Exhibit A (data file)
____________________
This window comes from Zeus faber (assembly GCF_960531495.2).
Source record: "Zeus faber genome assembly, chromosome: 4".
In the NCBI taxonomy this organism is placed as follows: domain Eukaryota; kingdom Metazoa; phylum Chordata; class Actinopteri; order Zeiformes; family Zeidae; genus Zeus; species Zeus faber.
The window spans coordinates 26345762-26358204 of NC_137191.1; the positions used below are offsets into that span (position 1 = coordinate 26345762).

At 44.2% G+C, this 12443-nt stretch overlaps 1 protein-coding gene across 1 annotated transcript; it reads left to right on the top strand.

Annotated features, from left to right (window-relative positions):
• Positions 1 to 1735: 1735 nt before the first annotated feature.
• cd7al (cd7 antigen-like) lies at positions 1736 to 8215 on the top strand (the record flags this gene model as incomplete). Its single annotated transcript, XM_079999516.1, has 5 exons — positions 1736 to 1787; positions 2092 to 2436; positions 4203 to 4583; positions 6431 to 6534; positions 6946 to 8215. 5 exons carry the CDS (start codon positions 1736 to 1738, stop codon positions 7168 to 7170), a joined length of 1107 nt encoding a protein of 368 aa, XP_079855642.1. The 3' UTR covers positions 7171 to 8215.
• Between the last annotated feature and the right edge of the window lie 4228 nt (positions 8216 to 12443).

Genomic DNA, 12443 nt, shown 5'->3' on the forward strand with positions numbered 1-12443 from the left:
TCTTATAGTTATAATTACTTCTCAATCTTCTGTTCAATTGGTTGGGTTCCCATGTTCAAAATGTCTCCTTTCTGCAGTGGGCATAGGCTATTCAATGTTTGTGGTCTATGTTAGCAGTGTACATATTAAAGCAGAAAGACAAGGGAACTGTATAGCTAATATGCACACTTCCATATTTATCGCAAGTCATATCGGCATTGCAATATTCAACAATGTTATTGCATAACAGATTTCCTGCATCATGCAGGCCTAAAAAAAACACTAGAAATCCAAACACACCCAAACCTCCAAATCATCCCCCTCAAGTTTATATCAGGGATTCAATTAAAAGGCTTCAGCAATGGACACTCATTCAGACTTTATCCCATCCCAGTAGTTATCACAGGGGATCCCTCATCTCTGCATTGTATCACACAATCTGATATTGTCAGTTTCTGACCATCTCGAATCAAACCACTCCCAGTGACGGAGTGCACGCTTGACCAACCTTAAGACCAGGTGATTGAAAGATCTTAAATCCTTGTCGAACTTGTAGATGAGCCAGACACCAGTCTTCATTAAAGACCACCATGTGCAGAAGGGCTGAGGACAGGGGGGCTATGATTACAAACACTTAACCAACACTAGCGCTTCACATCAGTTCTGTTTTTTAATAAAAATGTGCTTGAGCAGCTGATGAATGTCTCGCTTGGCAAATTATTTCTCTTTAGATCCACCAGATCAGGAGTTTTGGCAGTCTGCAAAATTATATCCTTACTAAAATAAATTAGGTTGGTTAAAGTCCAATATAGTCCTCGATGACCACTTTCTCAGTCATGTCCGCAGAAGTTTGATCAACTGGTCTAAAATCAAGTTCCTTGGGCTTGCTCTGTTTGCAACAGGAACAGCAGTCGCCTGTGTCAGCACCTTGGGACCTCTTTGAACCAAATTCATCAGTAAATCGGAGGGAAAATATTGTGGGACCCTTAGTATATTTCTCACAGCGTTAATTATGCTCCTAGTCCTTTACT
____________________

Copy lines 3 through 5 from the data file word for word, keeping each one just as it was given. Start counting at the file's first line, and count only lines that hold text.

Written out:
In the NCBI taxonomy this organism is placed as follows: domain Eukaryota; kingdom Metazoa; phylum Chordata; class Actinopteri; order Zeiformes; family Zeidae; genus Zeus; species Zeus faber.
The window spans coordinates 26345762-26358204 of NC_137191.1; the positions used below are offsets into that span (position 1 = coordinate 26345762).

At 44.2% G+C, this 12443-nt stretch overlaps 1 protein-coding gene across 1 annotated transcript; it reads left to right on the top strand.